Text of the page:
This book has ten chapters. The Chapter on introduction to Psychology offers rich perspective about the origin, principles, methods, branches and importance of psychology. The chapter on School Psychology- its origin, development, enablers and services in the Indian context is well written and stimulates reader"s interest. The author offers a comprehensive point of view on the children"s rights, child protection, child welfare, right of education, child labour and child abuse and the Indian School education practices in one of the chapters. The chapter on the stages and kinds of learning, importance of interest and attention, habit formation, imagination, thinking and remembering among the children provides rich insights and the author deserves appreciation for holding the reader"s attention. This book also helps one to gain a deeper understanding on various aspects like birth and development, intelligence, personality types, mental disorders and learning difficulties in children. Glossary of terms- Tamil to English and English to Tamil is an extraordinary resource and the readers will be richly benefitted.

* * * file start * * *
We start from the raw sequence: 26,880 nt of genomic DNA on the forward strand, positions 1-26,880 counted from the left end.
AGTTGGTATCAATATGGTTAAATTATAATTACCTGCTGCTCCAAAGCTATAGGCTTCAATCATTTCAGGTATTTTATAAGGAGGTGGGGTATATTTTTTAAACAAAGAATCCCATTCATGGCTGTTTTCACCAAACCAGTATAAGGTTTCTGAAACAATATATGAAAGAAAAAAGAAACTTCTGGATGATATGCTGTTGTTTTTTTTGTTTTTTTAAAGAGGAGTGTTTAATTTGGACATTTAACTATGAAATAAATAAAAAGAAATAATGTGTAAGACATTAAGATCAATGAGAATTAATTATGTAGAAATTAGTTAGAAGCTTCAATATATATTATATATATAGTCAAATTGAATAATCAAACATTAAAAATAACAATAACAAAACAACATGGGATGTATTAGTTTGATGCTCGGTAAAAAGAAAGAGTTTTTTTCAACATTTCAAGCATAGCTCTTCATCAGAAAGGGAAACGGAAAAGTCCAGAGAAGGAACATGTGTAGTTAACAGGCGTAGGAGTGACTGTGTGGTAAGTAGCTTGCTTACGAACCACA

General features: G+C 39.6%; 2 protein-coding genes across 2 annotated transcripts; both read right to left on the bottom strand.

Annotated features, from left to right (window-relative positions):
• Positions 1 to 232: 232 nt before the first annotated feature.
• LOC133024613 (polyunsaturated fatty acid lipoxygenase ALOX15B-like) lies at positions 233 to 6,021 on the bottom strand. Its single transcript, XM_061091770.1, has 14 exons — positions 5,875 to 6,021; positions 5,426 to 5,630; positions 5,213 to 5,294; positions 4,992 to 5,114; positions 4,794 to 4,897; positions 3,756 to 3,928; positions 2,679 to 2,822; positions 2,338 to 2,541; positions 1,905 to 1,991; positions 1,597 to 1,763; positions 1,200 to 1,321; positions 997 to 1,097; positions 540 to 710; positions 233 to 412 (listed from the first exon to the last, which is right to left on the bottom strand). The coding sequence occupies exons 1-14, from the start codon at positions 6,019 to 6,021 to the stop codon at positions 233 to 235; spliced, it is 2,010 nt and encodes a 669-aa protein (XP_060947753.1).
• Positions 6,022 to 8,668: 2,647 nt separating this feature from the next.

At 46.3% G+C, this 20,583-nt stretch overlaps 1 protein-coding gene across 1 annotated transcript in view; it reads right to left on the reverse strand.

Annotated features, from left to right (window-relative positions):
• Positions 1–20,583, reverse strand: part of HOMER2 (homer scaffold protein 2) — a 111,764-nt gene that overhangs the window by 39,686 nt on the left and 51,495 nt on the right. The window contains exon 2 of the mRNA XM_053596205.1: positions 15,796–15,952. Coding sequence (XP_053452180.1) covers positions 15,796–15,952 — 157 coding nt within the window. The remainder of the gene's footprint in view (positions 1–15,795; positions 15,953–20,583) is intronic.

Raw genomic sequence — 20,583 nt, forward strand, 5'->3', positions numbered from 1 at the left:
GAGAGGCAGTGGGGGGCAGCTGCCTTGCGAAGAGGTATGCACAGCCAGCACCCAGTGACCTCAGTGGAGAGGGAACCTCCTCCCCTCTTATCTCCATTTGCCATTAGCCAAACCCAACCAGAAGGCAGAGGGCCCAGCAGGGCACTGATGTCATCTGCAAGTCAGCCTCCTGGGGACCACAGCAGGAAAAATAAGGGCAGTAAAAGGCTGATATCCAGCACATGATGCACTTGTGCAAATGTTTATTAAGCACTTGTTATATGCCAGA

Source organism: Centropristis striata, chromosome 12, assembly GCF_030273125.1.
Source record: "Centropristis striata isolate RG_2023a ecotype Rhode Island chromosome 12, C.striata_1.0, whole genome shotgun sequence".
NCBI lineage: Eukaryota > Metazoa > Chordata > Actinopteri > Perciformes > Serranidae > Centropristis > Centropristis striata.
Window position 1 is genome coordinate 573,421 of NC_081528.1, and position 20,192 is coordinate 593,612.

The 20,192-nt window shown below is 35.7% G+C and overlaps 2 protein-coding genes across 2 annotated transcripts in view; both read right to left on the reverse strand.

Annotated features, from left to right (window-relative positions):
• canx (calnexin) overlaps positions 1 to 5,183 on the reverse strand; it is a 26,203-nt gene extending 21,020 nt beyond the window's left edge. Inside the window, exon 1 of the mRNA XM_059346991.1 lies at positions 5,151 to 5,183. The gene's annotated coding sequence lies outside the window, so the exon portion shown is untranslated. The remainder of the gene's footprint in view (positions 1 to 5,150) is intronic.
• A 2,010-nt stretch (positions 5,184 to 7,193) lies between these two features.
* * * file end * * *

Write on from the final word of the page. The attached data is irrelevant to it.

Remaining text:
This pioneering book on School Psychology (in Tamil version) is borne out of an honest effort of the author. This was written in a reader friendly style and it deeply reflects author"s scholarly knowledge of school psychology as well as his passion and commitment to propagate this fledgling subject among the Tamil population. Arguably, this book will raise awareness about the field of School Psychology in India. Congratulations to Dr. Panch. Ramalingam for the well written book.
A new Book....
Editor: Ramalingam, Panch. (2013). "Educational Psychology: Teaching and Learning Perspectives" McGraw Hill Education (India) Pvt. Ltd, P.24, Green Park Extension, New Delhi - 110 016, pp. xxviii + 492, Price: Rs.395/-.
This is a welcome addition to the recent venture of publishing indigenous textbooks by different publishing houses. Keeping in mind the cultural specifications in the area of human psychological responses, indigenous textbooks like this one are truly a timely addition. The present edition is characterized by the incorporation of the Indian context, along with up to date western information. The book is suitable for undergraduate and postgraduate students, and is in with the syllabi of different Universities.